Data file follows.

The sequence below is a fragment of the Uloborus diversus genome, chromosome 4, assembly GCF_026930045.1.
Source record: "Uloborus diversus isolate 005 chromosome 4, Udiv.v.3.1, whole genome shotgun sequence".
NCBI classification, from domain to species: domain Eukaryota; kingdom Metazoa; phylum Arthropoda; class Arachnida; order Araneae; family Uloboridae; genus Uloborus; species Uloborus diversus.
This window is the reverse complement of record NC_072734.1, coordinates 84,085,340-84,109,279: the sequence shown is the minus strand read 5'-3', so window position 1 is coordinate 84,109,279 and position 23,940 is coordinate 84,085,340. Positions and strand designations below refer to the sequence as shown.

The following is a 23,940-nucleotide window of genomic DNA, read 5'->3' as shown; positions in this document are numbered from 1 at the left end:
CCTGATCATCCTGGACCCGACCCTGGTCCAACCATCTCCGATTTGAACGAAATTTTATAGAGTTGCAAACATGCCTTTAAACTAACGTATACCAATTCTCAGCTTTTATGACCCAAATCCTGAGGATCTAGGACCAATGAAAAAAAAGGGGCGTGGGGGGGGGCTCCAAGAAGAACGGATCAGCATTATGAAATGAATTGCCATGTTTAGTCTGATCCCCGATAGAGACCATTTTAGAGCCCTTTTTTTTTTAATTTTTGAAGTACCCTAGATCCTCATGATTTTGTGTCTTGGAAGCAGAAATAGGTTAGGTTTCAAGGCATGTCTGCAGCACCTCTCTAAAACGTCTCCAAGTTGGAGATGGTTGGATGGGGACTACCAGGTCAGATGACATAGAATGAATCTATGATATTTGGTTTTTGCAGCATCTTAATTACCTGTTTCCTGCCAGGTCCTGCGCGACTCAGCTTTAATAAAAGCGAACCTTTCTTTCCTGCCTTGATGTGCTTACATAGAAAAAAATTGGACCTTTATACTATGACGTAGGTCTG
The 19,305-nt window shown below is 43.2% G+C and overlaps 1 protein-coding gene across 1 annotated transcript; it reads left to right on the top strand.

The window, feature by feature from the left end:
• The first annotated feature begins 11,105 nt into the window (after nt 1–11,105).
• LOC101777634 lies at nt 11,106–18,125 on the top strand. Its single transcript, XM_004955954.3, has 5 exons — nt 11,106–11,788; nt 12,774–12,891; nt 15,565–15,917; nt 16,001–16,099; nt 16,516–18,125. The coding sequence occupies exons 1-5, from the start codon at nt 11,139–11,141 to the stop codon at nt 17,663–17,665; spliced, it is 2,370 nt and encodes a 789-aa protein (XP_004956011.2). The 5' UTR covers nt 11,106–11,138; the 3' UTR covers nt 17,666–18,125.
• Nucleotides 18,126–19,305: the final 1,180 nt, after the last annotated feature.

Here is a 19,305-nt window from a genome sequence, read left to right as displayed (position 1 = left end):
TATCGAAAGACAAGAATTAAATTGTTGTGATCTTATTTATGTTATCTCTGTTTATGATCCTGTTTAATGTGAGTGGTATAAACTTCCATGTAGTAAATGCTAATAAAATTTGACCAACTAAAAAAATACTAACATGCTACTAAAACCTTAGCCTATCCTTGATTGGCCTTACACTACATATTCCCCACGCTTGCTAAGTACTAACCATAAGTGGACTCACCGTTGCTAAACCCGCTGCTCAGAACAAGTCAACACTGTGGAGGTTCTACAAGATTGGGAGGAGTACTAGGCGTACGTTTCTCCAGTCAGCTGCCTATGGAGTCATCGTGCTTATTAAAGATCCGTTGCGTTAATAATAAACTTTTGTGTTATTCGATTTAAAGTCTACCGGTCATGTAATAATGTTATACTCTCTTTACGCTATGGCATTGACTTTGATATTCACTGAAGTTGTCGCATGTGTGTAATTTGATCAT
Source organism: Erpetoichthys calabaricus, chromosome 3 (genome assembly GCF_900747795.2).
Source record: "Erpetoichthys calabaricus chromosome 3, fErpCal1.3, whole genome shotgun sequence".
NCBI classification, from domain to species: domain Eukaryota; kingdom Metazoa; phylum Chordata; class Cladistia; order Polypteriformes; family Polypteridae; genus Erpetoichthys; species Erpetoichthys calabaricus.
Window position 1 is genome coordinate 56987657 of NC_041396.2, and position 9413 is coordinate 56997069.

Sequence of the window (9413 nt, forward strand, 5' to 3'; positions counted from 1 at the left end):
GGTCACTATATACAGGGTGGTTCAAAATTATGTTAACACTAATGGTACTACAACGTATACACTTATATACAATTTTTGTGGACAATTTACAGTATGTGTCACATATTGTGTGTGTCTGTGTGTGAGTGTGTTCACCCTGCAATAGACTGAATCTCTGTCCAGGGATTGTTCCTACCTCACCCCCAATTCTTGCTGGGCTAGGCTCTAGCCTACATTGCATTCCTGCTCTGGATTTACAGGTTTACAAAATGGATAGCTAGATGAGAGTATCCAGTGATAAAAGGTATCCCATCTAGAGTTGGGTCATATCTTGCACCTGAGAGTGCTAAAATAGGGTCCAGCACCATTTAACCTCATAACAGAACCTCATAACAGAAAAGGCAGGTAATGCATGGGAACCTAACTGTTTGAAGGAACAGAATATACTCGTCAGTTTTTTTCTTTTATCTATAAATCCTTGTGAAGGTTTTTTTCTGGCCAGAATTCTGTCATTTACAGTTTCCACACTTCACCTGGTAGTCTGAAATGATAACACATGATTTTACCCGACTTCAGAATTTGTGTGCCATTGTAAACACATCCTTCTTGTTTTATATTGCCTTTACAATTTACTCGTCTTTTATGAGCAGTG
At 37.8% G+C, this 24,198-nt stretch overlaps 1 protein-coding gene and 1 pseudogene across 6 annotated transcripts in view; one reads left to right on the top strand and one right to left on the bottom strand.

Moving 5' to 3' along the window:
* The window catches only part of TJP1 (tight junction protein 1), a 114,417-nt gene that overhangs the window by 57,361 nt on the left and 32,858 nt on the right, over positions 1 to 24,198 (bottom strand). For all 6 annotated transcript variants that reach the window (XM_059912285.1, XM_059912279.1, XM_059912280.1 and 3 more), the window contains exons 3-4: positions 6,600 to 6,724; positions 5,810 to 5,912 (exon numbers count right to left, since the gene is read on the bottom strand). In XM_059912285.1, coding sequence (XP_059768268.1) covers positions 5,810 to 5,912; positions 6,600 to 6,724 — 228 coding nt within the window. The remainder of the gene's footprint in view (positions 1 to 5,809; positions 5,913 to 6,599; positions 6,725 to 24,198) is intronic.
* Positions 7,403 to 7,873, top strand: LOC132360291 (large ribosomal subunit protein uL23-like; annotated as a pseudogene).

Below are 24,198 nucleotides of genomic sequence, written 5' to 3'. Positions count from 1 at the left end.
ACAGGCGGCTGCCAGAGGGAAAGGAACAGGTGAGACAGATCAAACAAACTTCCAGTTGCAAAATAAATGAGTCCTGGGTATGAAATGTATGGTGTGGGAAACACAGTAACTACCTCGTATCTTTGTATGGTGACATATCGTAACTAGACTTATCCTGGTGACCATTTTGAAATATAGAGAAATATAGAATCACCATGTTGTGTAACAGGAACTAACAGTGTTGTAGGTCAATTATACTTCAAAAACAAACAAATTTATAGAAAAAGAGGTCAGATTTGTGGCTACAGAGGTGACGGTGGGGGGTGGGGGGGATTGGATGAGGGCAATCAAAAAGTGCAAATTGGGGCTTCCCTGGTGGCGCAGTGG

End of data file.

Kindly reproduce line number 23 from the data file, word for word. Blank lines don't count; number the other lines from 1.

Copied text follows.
* Positions 7,403 to 7,873, top strand: LOC132360291 (large ribosomal subunit protein uL23-like; annotated as a pseudogene).